European Banking Authority Comments on PSD2, Expresses Strong Support for Merger with EMD2, Comments on Open Finance

PSD2 or the European Payment Services Directive 2, has been in force since 2016 but payment services providers had until 2018 to adhere to the rules. The EU directive requires providers to incorporate heightened authentication features as well as taking aim at APIs that may boost innovation in financial services. It has been described as creating a single payments market as well as mandating certain open banking characteristics.

In October 2021, the EC requested that the Europan Banking Authority (EBA)  submit feedback (or Call for Advice – CfA) regarding the review of PSD2 pertaining to benefits as well as challenges that may have arisen with regard to the implementation. This past week, the EBA published its response.

Available here, the EBA states that the objectives of PSD2 have “started to materilise” adding that “fraud rates are significantly lower” for payments. The EBA reports that authorised or registered Payment Institution (PISs), electronic money institutions (EMIs), and non-bank third party providers (TPPs)  now number over 2700.

Regardless of the progress so far, the EBA provides its opinion on multiple fronts.

Pertaining to the merger of PSD2 and EMD2 [Electronic Money Directive 2], the EBA strongly supports this option:

“… this will be an opportunity to resolve a significant number of challenges faced by the industry and supervisory authorities in delineating between the two legal frameworks. Moreover, this would allow for further harmonisation, simplification and consistent application of the legal requirements for PIs and EMIs, avoiding regulatory arbitrage, ensuring level-playing field and a future-proof legal framework.”

The EBA proposes some changes to licensing of firms and a need to review the prudential framework including additional capital requirements, consolidating supervision and a centralized EBA registry.

On rights and obligations, the EBA believes there should be some adjustments to the legal framework on liability and blocking of funds.

The EBA suggests a common API framework stating standardization would level the playing field and reduce barriers to entry for new participants.

Addressing Open Banking [Open Finance] , the EBA states:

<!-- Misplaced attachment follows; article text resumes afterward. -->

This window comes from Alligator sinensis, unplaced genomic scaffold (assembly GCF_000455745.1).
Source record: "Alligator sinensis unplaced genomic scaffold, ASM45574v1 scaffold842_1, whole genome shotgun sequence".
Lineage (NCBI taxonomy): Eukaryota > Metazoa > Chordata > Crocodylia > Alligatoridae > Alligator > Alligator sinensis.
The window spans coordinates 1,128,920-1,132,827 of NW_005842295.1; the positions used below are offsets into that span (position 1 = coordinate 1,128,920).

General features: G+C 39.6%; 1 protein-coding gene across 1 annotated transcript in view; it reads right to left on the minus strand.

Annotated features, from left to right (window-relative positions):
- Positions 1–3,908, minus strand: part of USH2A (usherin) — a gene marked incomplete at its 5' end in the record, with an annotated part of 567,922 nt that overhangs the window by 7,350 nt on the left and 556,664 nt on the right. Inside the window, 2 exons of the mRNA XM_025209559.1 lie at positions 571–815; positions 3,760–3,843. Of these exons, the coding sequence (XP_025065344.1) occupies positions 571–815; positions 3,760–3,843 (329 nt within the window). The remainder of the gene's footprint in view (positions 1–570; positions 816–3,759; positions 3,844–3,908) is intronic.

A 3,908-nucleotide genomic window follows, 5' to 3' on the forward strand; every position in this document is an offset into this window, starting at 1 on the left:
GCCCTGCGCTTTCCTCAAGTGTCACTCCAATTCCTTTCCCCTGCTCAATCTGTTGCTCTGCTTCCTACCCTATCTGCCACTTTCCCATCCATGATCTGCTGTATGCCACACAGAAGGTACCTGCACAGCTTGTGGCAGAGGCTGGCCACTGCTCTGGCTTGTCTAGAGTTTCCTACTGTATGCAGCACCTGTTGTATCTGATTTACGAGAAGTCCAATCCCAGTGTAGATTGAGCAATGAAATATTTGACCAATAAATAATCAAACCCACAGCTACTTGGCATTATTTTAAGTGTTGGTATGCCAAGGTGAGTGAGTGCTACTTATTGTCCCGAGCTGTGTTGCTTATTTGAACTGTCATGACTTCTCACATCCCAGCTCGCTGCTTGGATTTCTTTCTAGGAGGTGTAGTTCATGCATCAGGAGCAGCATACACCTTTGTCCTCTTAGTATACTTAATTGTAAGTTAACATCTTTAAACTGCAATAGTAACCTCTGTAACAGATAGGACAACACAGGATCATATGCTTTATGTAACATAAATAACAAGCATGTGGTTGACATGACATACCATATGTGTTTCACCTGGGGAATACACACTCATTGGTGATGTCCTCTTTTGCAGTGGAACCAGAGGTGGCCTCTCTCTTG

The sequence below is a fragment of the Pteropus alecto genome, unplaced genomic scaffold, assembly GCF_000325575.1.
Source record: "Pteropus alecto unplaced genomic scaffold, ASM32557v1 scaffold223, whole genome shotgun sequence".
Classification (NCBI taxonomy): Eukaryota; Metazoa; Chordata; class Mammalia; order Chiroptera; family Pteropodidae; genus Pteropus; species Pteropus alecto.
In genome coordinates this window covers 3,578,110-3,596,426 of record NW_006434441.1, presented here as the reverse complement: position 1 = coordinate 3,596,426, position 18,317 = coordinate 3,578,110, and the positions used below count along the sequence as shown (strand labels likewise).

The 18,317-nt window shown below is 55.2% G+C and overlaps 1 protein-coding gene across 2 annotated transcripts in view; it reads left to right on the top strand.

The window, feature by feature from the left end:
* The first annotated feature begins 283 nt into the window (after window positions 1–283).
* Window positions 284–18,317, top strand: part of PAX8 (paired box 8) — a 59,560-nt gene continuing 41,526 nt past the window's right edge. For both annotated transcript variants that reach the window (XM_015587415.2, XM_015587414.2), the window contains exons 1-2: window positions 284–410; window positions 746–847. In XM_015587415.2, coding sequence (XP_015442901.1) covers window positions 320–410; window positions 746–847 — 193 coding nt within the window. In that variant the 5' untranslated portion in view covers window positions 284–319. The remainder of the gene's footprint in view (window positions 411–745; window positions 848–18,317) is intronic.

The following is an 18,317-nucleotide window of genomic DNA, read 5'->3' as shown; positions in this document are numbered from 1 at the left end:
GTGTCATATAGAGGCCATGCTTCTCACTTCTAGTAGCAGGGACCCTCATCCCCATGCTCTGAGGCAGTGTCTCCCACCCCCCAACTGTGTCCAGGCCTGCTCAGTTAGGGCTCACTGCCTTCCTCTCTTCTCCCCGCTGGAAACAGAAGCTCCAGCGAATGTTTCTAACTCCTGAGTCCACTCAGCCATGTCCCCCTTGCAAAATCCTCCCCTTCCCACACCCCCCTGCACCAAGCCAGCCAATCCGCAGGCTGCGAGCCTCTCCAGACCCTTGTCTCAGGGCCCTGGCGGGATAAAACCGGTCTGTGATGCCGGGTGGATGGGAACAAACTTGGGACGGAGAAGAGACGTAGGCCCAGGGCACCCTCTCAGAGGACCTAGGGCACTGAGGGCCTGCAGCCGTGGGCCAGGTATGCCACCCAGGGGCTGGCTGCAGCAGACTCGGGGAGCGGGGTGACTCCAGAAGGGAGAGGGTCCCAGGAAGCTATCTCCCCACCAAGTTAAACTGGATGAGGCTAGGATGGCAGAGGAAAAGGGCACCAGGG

“In relation to the potential move towards Open finance, or the expansion from access to payment accounts data towards access to other types of financial data (such as savings, investments and insurance data), the EBA has identified opportunities and challenges leveraging on the experience and knowledge accrued during the implementation of the PSD2 requirements on access to payment accounts. In particular, some of the recommendations made to the Commission, should it decide to introduce a legal framework on Open finance, refer to expanding the SCA requirements under PSD2 to access to other type of account data, assessing the feasibility of a single (industry led) EU API standard, clarifying the interplay with the GDPR requirements, setting the right incentives for all parties to invest and participate in the Open Finance ecosystem, and carefully considering the interplay between the PSD2 and any potential future legal framework on Open Finance to avoid any grey area regarding the legal regime(s) applicable to AISPs or loopholes in said regime(s).”

CI received a comment from Dean Wallace, Director of Consumer Payments Modernisation at ACI Worldwide, addressing the merging of PSD2 and EMI. Wallace lauded the proposal stating:

“The EBA’s call for the EC to merge PSD2 and the E-Money Directive is a welcome move to consolidate the regulatory payments landscape across Europe. But it raises more questions than it answers – namely, will it solve the problem that PSD2 created for banks around customer loyalty and Big Tech’s subsequent encroachment on their turf? PSD2’s aim was to benefit merchants, by making things cheaper, and consumers, by creating more choice for digital convenience. In reality, we saw a sharp decrease in bank-led loyalty programmes as well as an increase of consumer choice in brands they likely did not recognise. While Big Tech hasn’t fully entered the EU payments landscape, consumers are already happy to put the sort of faith they need for payments into the hands of the tech brands they already trust with large parts of their lives. As such, there is a distinct possibility they could enter the space in a meaningful way, without regulatory scrutiny or cost of compliance, taking the banks’ already dwindling market share. While this is a good move from the EC and EBA, the ultimate questions around the future vision of European payments still need to be answered.”


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